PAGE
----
‘VEGETARIANS ONLY.’ It’s a usual phrase in real-estate listings throughout India. In the two square miles of the priciest real estate in South Mumbai, “militant vegetarianism” regularly determines area planning initiatives.1 Militant vegetarianism has increasingly become a norm in India. The Indian Institute of Technology, Bombay recently sent out an email requesting that students not use the “main plates for non-vegetarian dishes.” 2 In South Delhi, a haven for street-food lovers, the roads are lined with alluring kebabs, shawarma, and tandoori chicken. However, on December 28, 2018, a proposal was approved by the local municipal corporation banning all non-vegetarian displays, citing hygiene and the “sentiments of the vegetarian public” as the reason. 3 This is no Turin, where Italy’s first vegetarian city was declared in pursuit of individual and planetary health; instead, this is a secular country being rapidly polarised by right-wing Hindu nationalist parties.4 It is a curious construct of Hindu societies, where the hierarchy of caste and religions gets imposed on the food that is ‘typical’ of that group. This is also well-documented as a literal food-hierarchy and passed on through Hindu religious texts and practices.5 Thus, seemingly innocuous public health and nutrition policies make it easy to segregate on the basis of religion, without having to be explicit.
It is not that food choices are the fundamental problem–they are a mere proxy for the caste or religion a person belongs to. Just like the racial Profiloscope, an invention of India’s great economist and father of Five Year plans P.C. Mahalanobis6, surnames and food are technologies to profile. The caste and the religion are often implicit in a name, thereby de-necessitating any awkward direct inquiry. You may have lost your chance at hello. To hear a person’s full name is to immediately identify their geographic origin, religion and caste. On introducing yourself with your first name, it is almost customary to hear “Neeti (using my own name for demonstration)… What?” If a prospective tenant or buyer contacts you, it becomes too obvious and “impolite” to reject them the moment you hear their name; therefore, a more sophisticated way of filtering is needed. Most Muslims are non-vegetarians. Voila!
It is not that food choices are the fundamental problem–they are a mere proxy for the caste or religion a person belongs to.
India’s predominant perception of non-vegetarian consumption is of the Muslim population, though Hindus also consume meat.7 The ‘Vegetarians Only’ sign has increasingly become a way to specifically exclude Muslims from occupying public and private spaces in the city. Most insidiously, these sanctions are being used to prevent them from buying or renting houses in the city. This has amplified to the point that Muslims are being forced to pay much higher prices, take up Hindu pseudonyms while renting, or seek homes in “rurban” areas outside the central city.a,8,9 This “housing apartheid”10 exists in the major metros cities and small towns alike, but nowhere is it as apparent as Juhapura, the sub-continent’s only ghetto. It is located 6 km from Ahmedabad, the capital of the state of Gujarat. Gujarat has been the bastion of the right-wing Hindu movement, the site of the 2002 anti-Muslim pogrom, and stands as a big question mark for “secular” India.11 Juhapura’s case is beyond the conception of urban, rural, or even “rurban”. Rurban is a term that the current government is using to push the creation of select-300 high-tech Smart villages, ‘with soul of village and facilities of city’.12 Meanwhile, areas like Juhapura are ‘unobserved areas’13, where basic municipal rights of sewage and drinking water are non-existent. In 2002, Juhapura was a neighbourhood of economically disadvantaged Muslims, who were forced to settle largely as a result of crafty, often food-based discrimination from the predominant Hindu-population. However, after the 2002 Gujarat pogrom14, affluent Muslims also moved to Juhapura seeking security and community. These events lead to the ghettoization of the town. What is more, basic municipal infrastructures like sewage and water, which are supposed to be provided by the state, had to be self-funded and built by in-house private actors. All of this came with substantial confinement and identity stigma. A cursory look at the names in the map of Ahmedabad in juxtaposition to Juhapura’s parks, hospitals, and schools reveals how much of the infrastructure is named by the community that created it.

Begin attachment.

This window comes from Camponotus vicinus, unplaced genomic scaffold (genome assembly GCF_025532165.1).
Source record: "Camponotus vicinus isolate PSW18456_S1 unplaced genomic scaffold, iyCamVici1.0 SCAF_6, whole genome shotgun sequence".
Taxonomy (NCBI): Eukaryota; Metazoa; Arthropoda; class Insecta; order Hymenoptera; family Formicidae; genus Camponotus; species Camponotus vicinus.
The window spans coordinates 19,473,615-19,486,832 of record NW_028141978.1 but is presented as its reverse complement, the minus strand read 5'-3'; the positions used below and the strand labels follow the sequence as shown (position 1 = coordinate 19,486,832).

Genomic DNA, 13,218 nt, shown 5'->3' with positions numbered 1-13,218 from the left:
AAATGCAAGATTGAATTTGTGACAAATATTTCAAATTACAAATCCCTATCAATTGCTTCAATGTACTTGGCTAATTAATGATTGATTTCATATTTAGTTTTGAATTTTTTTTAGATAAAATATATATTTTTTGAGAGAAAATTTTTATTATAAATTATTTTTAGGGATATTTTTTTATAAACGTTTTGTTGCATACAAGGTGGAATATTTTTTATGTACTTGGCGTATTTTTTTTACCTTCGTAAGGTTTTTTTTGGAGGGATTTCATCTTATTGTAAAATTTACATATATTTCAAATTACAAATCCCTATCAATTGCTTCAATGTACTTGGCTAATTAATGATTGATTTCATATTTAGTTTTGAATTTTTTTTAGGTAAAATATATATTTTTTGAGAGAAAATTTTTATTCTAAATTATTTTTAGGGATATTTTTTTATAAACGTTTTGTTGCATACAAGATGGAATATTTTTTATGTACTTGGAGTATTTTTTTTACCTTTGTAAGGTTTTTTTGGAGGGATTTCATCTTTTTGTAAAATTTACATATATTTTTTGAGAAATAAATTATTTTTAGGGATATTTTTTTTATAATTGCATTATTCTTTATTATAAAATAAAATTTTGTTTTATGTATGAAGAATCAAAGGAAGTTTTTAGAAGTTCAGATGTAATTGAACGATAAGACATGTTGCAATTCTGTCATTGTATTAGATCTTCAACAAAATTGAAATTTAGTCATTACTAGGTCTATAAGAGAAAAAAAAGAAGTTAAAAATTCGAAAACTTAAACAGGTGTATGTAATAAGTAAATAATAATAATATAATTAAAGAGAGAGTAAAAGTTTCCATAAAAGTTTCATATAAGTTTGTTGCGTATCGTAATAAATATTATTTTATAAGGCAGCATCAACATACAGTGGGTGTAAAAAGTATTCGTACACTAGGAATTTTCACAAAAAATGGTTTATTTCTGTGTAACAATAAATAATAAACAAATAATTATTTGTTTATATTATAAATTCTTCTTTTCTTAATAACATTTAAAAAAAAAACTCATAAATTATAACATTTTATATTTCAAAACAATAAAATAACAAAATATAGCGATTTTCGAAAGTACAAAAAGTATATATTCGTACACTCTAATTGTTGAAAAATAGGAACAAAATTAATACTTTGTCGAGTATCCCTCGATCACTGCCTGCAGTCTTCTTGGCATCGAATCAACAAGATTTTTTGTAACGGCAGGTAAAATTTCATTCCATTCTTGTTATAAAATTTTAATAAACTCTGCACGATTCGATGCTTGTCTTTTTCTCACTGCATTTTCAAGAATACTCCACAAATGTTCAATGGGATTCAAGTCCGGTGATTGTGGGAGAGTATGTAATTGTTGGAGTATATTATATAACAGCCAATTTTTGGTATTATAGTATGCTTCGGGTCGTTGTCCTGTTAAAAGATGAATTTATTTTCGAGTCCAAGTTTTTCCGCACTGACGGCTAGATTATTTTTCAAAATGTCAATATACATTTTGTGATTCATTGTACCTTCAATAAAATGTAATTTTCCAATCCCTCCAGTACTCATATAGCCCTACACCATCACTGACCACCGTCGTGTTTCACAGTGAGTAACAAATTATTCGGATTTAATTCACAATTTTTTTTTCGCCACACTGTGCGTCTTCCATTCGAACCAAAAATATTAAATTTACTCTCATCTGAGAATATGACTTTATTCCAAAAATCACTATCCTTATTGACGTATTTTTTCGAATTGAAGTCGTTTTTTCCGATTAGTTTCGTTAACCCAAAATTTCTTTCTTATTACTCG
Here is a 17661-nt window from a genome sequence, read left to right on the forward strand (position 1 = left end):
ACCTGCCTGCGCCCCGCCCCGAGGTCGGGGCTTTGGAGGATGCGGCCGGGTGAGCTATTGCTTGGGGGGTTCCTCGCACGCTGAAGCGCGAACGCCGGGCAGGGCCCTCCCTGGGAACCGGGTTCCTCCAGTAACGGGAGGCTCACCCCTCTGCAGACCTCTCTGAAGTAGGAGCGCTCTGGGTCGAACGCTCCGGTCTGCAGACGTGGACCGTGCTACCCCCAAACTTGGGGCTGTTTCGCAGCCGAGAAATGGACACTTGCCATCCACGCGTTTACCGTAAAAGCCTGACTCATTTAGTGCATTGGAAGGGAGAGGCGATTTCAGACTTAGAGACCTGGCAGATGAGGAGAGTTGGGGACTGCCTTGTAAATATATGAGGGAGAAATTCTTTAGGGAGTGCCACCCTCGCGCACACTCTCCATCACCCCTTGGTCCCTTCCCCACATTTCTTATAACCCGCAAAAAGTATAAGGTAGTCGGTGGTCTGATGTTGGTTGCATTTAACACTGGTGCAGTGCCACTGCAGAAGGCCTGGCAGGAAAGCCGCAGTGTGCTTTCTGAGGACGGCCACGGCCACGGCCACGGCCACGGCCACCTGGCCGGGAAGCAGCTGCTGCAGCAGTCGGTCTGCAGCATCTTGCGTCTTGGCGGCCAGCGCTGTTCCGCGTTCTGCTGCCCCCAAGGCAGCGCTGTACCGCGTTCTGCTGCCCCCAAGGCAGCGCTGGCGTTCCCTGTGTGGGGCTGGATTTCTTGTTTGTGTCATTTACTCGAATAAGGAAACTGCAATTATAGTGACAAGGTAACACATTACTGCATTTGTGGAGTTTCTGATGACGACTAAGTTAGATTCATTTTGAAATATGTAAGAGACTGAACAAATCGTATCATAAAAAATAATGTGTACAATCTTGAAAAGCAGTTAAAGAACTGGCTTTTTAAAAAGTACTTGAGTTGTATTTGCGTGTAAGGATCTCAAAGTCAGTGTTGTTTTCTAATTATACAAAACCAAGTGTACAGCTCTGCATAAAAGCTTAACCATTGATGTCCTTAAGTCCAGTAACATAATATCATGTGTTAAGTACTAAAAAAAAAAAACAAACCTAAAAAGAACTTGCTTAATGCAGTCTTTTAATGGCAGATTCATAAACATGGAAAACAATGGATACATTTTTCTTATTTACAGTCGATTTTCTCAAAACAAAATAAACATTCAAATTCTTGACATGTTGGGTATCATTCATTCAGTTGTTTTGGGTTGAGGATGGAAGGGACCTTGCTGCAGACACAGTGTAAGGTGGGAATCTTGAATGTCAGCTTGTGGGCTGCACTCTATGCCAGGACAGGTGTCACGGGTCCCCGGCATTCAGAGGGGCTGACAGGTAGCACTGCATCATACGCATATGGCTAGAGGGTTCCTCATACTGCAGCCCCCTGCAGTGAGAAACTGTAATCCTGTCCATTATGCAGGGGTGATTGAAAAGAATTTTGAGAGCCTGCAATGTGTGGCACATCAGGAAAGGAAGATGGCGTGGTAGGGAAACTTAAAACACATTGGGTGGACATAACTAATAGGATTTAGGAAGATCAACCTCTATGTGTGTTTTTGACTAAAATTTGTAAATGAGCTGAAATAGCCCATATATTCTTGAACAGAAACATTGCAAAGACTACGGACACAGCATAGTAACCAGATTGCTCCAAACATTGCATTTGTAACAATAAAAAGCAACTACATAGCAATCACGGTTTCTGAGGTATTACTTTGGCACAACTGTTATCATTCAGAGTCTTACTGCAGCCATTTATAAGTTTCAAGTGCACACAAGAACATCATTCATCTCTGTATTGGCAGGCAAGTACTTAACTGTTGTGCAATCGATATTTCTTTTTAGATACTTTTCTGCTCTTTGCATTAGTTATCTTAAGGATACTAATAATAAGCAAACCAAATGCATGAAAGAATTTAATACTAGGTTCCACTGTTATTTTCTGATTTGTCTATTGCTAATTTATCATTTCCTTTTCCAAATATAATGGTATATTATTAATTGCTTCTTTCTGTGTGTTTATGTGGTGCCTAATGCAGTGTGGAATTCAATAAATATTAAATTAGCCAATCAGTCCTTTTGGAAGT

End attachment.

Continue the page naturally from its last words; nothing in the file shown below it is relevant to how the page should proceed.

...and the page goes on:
The ‘Vegetarians Only’ sign has increasingly become a way to specifically exclude Muslims from occupying public and private spaces in the city. Most insidiously, these sanctions are being used to prevent them from buying or renting houses in the city.
A city often gets metaphorized as a human body in the planning discourse. In some cases, the afflictions and the desires that plague the body often get eerily replicated in the city-space. Barbara Hooper, in her ‘Poem of Male Desires’15, writes about the guilty fascination with the prostitute’s body in nineteenth-century Paris, it’s relation to Haussmanization, and the metaphor of the prostitute’s body as a disorderly city that needs to be sanitized but yet perversely and secretly enjoyed. She roots this desire in ancient Athenian obsessions with the superiority of the mind over the body.16 The mind was the “subject male” and the body the abject other – women, slaves, children, which needed to be needed to be reordered through the imposition of clean, straight lines. As Hooper explores the Parisians’ psyche, the mind-body superiority complex still remains; Haussman’s geometry to the possibility of the whorish disorder, a slum-dwelling body, a working-class body. In India, it is not the genitalia of the city’s body, but the digestive system that is being used to affect the same desire to sanitize. Through the digestive preferences, the urban fabric is textured with caste and religion. The way the urban demographic is controlled and proxied is neither by Gross Domestic Product, nor by population measures, but by choice of protein source. To understand how the mind-body superiority gets imposed through food by hardliner Hindus, we need to understand the food classification systems that have come intertwined with the caste-system in a Hindu society.